WiFi, it turns out, is a side-effect of astrophysics. Looking for black holes, O'Sullivan needed to develop a method to clean up intergalactic radio wave distortion. He never found any black holes, but instead designed the core of wireless networks.
My point is that in this example, in the example of PET scanning, the discovery of penicillin and many other examples, the aim of the original experiment was not focused on us. They weren't looking to design a medical scanner. Instead, they were trying to find the smallest particles. The fact that the benefit to us turned out to be so much more is in many ways coincidental. At the level of research, individual projects are only tiny steps towards bigger questions: at this level, it is not necessarily possible to see the benefit to us down the line. Does that make these tiny steps any less important? Without them, the bigger questions cannot be answered, even if the steps do not appear at the time to be relevant to that question. We need the knowledge base to be able to apply it later. To deny science 'for the sake of it' would mean we wouln't have PET scanning, WiFi or so many other bits of essential knowledge.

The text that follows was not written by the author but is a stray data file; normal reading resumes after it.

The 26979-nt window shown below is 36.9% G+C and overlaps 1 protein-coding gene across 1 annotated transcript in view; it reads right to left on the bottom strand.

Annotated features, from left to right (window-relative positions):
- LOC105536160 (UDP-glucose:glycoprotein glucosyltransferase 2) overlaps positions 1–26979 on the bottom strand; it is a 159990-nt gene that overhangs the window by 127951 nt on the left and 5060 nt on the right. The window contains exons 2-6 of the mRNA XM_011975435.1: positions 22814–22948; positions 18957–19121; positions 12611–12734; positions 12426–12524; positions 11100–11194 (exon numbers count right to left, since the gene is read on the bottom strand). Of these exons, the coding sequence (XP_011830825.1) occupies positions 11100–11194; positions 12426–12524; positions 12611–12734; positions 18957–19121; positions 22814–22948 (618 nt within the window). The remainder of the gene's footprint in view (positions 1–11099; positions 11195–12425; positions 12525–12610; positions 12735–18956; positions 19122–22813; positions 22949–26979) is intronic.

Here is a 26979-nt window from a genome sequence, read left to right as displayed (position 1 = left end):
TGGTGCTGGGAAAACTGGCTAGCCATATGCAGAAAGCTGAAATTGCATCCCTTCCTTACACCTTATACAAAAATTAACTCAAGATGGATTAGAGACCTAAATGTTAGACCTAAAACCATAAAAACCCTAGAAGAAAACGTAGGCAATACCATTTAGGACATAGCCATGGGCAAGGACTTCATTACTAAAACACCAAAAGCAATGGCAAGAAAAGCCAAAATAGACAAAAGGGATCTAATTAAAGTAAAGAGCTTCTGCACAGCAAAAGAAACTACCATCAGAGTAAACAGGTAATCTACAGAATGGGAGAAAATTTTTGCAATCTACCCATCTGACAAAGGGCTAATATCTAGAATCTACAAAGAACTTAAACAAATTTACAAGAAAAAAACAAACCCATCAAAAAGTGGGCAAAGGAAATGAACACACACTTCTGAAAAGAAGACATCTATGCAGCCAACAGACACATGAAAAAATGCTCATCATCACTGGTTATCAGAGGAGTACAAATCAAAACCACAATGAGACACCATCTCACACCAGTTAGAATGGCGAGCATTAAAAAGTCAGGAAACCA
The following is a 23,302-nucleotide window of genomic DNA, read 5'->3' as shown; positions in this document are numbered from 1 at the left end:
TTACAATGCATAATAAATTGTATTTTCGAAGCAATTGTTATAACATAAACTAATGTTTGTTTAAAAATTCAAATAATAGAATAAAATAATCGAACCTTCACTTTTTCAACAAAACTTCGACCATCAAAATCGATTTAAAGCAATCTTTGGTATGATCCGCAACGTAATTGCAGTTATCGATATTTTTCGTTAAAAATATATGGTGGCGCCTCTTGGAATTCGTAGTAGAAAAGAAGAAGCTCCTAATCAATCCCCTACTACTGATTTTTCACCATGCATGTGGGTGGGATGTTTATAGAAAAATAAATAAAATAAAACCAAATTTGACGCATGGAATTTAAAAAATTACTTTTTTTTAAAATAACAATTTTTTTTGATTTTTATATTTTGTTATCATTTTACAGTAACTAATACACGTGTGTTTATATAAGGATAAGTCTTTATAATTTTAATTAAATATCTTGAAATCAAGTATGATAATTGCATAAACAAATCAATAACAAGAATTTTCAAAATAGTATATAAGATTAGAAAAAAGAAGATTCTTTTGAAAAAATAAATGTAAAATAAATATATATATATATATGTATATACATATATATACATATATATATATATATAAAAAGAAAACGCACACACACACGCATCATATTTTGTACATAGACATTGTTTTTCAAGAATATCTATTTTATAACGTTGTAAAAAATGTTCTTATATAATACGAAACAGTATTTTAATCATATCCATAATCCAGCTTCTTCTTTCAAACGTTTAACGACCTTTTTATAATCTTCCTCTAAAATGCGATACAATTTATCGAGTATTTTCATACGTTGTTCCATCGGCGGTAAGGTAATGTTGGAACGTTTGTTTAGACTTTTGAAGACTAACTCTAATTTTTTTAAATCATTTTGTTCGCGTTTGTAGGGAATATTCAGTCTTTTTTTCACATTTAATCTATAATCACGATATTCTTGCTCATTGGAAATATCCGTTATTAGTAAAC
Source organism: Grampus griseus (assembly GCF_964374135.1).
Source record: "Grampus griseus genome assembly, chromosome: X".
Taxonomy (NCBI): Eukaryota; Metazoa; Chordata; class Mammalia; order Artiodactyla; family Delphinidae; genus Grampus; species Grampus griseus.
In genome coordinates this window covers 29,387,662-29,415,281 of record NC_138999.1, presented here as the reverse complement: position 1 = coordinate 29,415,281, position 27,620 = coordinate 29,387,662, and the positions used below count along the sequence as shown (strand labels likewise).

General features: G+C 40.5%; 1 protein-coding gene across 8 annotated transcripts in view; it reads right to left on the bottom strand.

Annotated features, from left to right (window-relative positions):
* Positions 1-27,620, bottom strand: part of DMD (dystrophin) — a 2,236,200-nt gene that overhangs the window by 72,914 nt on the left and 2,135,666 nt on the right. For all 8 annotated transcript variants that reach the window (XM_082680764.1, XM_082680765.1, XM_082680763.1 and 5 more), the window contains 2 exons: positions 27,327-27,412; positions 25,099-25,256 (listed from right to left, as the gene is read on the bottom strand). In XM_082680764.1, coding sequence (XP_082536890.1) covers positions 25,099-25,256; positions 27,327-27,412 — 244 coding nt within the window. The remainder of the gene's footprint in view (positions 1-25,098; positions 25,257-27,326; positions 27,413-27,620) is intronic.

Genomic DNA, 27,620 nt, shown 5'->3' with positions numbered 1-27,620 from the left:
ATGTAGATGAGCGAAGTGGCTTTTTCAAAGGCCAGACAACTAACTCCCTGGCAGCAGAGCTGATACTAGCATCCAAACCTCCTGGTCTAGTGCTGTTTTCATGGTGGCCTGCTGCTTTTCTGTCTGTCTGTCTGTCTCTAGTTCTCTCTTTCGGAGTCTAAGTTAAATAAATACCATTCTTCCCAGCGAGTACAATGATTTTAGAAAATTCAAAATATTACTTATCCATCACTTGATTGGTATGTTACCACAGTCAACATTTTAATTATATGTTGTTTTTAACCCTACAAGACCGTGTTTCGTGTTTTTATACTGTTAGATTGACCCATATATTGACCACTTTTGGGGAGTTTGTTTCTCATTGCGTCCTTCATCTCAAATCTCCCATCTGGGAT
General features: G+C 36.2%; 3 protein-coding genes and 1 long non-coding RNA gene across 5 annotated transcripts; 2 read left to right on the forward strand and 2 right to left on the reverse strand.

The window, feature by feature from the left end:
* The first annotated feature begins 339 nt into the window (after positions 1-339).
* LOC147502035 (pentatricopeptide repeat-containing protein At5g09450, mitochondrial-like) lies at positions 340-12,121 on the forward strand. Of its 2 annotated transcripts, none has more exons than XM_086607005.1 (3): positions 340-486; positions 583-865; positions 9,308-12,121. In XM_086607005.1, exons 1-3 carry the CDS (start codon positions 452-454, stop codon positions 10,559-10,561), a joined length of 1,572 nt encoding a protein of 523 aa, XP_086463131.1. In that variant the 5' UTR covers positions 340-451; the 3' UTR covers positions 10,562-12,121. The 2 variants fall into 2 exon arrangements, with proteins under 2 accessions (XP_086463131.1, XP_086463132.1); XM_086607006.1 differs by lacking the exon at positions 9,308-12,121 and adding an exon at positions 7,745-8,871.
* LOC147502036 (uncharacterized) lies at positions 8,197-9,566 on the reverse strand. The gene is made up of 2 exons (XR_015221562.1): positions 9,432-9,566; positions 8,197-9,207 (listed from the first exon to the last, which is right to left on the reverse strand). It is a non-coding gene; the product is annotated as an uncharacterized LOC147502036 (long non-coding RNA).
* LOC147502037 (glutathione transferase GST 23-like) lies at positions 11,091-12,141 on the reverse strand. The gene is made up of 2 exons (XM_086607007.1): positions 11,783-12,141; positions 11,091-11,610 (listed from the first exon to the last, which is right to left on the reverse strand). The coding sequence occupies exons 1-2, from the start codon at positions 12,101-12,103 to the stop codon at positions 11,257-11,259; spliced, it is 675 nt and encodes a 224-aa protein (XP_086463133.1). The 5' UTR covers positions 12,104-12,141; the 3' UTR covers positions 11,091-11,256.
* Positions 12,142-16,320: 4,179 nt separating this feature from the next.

That said, in agreement with Beth, who commented on my last post, I wouldn't want to be the one to make the decision regarding the allocation of funding. It must indeed be a delicate and difficult balance.